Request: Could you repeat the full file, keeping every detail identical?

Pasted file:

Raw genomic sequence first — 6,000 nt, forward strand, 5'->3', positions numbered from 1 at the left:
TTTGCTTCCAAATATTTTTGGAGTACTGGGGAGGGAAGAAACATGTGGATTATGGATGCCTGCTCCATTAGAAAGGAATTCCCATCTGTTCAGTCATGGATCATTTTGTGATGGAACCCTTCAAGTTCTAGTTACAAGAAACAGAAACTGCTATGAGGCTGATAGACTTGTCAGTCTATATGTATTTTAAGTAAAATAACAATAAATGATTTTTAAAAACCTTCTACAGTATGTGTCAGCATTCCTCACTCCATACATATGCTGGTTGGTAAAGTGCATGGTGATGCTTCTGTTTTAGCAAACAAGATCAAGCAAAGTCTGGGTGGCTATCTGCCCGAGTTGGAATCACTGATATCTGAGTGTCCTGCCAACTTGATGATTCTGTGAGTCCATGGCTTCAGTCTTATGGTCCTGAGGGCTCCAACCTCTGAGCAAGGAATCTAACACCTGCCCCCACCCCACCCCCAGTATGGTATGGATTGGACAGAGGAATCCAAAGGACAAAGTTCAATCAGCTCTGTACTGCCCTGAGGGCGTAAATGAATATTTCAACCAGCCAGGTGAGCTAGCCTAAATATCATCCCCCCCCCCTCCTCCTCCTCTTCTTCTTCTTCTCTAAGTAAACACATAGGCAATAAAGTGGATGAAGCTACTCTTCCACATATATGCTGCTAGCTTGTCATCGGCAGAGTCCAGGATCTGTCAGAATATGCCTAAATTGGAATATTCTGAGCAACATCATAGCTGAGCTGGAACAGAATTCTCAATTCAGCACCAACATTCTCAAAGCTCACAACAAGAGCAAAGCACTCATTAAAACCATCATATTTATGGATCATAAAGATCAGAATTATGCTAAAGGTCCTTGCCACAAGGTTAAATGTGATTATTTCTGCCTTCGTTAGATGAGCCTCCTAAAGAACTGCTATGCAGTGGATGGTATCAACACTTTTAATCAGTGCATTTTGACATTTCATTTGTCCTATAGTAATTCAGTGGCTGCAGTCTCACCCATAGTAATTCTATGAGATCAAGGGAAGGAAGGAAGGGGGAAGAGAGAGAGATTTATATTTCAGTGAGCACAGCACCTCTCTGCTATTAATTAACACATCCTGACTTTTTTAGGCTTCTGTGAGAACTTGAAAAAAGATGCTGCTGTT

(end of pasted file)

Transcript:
Raw genomic sequence first — 6,000 nt, forward strand, 5'->3', positions numbered from 1 at the left:
TTTGCTTCCAAATATTTTTGGAGTACTGGGGAGGGAAGAAACATGTGGATTATGGATGCCTGCTCCATTAGAAAGGAATTCCCATCTGTTCAGTCATGGATCATTTTGTGATGGAACCCTTCAAGTTCTAGTTACAAGAAACAGAAACTGCTATGAGGCTGATAGACTTGTCAGTCTATATGTATTTTAAGTAAAATAACAATAAATGATTTTTAAAAACCTTCTACAGTATGTGTCAGCATTCCTCACTCCATACATATGCTGGTTGGTAAAGTGCATGGTGATGCTTCTGTTTTAGCAAACAAGATCAAGCAAAGTCTGGGTGGCTATCTGCCCGAGTTGGAATCACTGATATCTGAGTGTCCTGCCAACTTGATGATTCTGTGAGTCCATGGCTTCAGTCTTATGGTCCTGAGGGCTCCAACCTCTGAGCAAGGAATCTAACACCTGCCCCCACCCCACCCCCAGTATGGTATGGATTGGACAGAGGAATCCAAAGGACAAAGTTCAATCAGCTCTGTACTGCCCTGAGGGCGTAAATGAATATTTCAACCAGCCAGGTGAGCTAGCCTAAATATCATCCCCCCCCCCTCCTCCTCCTCTTCTTCTTCTTCTCTAAGTAAACACATAGGCAATAAAGTGGATGAAGCTACTCTTCCACATATATGCTGCTAGCTTGTCATCGGCAGAGTCCAGGATCTGTCAGAATATGCCTAAATTGGAATATTCTGAGCAACATCATAGCTGAGCTGGAACAGAATTCTCAATTCAGCACCAACATTCTCAAAGCTCACAACAAGAGCAAAGCACTCATTAAAACCATCATATTTATGGATCATAAAGATCAGAATTATGCTAAAGGTCCTTGCCACAAGGTTAAATGTGATTATTTCTGCCTTCGTTAGATGAGCCTCCTAAAGAACTGCTATGCAGTGGATGGTATCAACACTTTTAATCAGTGCATTTTGACATTTCATTTGTCCTATAGTAATTCAGTGGCTGCAGTCTCACCCATAGTAATTCTATGAGATCAAGGGAAGGAAGGAAGGGGGAAGAGAGAGAGATTTATATTTCAGTGAGCACAGCACCTCTCTGCTATTAATTAACACATCCTGACTTTTTTAGGCTTCTGTGAGAACTTGAAAAAAGATGCTGCTGTT